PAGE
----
Coronavirus in Columbus: Mitigating Anxiety

Emma Frankart Henterly
A family walks the spillway at Hargus Lake outside of Circleville.

With so much focus on physical health as the new coronavirus sweeps across the globe, another vital component of a person’s well-being could easily fall by the wayside: mental health. 

“Right now, what we’re experiencing in the world is … a lack of structure, a lack of consistency and reliability and access to know what’s next,” says Carly Mesnick, program manager of Mount Carmel’s Crime and Trauma Assistance Program. “This is a trauma, and we have to recognize it as such.” With safety measures to reduce cases of COVID-19 upending virtually every aspect of life as we’ve known it, Mesnick is seeing in her clients an uptick in anxiety and its counterpart, depression, as well as issues surrounding grief and loss—whether that’s loss of a job, of physical health or even face-to-face social interactions.

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“I’m sure all of our anxiety, at the baseline, is raised,” says Harry Warner, a counselor and associate director of outreach with Ohio State University’s Counseling and Consultation Service. All this anxiety is normal, adds Maryanna Klatt, a professor with OSU’s Wexner Medical Center who researches stress, its effects and ways to mitigate it. “It would almost be abnormal if you didn’t have some amount of increased anxiety over a pandemic that’s happening in the world,” she says.

There are many ways to help mitigate this increased anxiety, but ultimately, Warner says, “It’s about maintaining wellness and routines in a different world.” 

While it’s difficult to maintain routines, including a normal sleep pattern, with standard school and work schedules on hiatus, structuring each day similarly is about more than productivity. “Structure really helps people,” Klatt says. “Having a schedule so you don’t have to make daily decisions of how you’re going to structure your day—I think that’s a stress-reliever.”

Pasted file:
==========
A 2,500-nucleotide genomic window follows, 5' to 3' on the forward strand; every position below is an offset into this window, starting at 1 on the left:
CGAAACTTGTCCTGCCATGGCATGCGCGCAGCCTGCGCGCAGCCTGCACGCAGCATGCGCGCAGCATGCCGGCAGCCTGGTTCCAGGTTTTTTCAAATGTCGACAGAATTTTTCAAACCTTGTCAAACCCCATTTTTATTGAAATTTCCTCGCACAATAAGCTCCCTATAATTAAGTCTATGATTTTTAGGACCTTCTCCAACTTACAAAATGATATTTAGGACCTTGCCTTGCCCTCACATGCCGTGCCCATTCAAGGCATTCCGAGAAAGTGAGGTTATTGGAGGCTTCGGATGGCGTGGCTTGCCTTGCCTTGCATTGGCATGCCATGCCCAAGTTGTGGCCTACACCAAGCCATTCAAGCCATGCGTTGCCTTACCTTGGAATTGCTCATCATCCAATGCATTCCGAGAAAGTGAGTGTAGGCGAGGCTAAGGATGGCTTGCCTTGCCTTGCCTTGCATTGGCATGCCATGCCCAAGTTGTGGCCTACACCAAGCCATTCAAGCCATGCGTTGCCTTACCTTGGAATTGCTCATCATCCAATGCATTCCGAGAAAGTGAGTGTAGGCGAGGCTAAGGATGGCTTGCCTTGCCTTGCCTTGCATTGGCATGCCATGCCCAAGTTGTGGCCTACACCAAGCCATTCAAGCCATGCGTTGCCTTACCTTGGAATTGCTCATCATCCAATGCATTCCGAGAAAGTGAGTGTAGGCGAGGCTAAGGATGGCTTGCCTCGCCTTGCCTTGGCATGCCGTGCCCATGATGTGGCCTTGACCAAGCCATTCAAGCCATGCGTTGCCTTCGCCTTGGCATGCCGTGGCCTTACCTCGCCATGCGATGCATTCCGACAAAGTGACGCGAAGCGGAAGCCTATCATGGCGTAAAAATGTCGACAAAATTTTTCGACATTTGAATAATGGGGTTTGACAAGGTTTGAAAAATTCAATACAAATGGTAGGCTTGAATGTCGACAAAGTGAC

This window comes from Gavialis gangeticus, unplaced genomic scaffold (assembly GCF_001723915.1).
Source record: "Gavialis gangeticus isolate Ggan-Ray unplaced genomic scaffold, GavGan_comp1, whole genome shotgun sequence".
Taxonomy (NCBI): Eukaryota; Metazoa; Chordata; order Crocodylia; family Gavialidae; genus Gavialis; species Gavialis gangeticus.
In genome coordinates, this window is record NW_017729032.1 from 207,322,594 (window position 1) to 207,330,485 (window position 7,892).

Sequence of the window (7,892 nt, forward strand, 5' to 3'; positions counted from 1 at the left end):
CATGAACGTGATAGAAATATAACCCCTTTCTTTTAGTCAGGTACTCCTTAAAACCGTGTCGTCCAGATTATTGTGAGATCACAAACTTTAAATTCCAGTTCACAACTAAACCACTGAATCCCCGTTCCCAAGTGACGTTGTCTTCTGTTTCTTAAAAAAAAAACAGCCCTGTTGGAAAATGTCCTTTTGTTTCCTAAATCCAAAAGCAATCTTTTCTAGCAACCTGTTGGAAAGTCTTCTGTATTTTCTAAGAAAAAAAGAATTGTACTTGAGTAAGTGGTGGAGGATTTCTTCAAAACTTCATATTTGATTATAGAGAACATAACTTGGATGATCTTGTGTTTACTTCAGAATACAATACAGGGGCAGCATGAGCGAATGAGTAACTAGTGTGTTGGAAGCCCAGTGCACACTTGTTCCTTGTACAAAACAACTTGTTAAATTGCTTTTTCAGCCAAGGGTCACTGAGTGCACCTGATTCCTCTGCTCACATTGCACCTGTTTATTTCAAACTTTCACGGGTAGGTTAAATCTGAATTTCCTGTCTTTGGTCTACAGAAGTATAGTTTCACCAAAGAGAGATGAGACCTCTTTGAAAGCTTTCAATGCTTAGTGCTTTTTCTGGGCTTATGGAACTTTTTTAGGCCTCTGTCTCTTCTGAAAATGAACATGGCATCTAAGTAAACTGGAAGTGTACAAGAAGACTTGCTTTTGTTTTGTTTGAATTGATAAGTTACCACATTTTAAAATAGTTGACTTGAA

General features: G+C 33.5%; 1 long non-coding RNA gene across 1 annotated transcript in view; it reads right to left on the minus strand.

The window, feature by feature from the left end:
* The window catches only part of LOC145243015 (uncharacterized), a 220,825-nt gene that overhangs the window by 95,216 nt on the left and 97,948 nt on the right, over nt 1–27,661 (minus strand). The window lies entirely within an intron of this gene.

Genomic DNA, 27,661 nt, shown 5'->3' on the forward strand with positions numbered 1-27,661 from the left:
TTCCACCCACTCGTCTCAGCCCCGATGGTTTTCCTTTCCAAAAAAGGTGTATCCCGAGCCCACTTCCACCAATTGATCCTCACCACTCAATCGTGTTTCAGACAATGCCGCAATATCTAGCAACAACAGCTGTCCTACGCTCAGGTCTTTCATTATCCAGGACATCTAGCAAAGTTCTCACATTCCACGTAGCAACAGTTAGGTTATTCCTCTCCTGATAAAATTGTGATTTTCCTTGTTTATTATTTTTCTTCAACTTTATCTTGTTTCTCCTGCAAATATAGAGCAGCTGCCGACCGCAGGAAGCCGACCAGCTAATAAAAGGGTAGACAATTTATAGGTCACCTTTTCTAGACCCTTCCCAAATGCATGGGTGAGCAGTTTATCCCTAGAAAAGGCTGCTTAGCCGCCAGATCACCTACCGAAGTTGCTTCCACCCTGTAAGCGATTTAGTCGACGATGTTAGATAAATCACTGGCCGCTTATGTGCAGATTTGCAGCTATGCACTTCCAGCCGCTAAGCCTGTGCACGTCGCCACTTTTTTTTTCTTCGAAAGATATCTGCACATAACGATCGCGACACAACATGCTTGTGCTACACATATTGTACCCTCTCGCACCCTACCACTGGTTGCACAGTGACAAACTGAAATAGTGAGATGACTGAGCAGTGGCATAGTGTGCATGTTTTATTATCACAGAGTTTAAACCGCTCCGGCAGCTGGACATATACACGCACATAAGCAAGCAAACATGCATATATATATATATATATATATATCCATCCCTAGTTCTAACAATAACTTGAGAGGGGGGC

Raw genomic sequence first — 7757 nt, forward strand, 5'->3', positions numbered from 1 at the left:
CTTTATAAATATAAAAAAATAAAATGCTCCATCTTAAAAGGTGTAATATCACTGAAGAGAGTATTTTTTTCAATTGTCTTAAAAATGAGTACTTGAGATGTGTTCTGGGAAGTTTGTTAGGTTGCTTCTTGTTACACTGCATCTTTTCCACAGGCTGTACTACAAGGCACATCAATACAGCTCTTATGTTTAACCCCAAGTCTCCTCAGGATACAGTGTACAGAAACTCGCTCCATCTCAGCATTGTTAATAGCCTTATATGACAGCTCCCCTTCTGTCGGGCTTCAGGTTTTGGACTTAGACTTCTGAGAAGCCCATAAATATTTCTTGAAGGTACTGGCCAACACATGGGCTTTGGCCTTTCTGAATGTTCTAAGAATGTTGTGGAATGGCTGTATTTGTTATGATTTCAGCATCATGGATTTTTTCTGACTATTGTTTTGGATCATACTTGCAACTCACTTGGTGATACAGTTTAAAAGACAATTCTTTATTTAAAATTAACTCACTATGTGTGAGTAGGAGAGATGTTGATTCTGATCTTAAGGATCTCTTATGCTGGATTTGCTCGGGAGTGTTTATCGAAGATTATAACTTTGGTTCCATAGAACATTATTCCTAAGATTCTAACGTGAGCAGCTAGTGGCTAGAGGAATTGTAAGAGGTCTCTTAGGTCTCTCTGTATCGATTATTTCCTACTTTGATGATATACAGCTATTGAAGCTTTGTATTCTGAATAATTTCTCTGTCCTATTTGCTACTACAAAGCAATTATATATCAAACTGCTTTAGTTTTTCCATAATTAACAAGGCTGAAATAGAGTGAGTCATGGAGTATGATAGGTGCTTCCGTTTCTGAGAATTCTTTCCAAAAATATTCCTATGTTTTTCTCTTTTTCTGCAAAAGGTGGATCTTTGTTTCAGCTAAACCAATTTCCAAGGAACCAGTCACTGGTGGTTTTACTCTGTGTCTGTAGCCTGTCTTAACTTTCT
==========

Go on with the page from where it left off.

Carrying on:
From structuring your day to incorporating effective anxiety-busting techniques, protecting your mental health takes work. “The stress reduction is not going to happen on its own,” Klatt says. “But I’m viewing this as a huge opportunity for people who, up to this point, knew they should be doing it but haven’t done it.”

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Mental health experts suggest the following self-care strategies to help support mental wellness, now and any time your anxiety starts to get the best of you.

  • Make something: Follow a YouTube painting tutorial, assemble a puzzle, reupholster that ugly chair, write a poem, play an instrument, cook a delicious meal—anything that gets creative juices flowing.
  • Call or videochat with a loved one, especially someone you haven’t connected with in a while.
  • Practice mindfulness to avoid spiraling into anxiety overload. Apps like Insight Timer and Headspace can help.
  • Move your body, whether through a specific practice like yoga or just taking a walk around the block.
  • Spend time in nature, whether that’s outdoors or caring for houseplants from the comfort of your home.
  • Avoid spending too much time on the internet. Limit social media use to specific times of the day, and follow just one or two trusted news sources to stay informed.
  • If all else fails, reach out to a professional. Many are still taking new clients via telehealth; sites like and can help you find a counselor or therapist who meets your needs and is covered by your insurance.

Anxiety Busters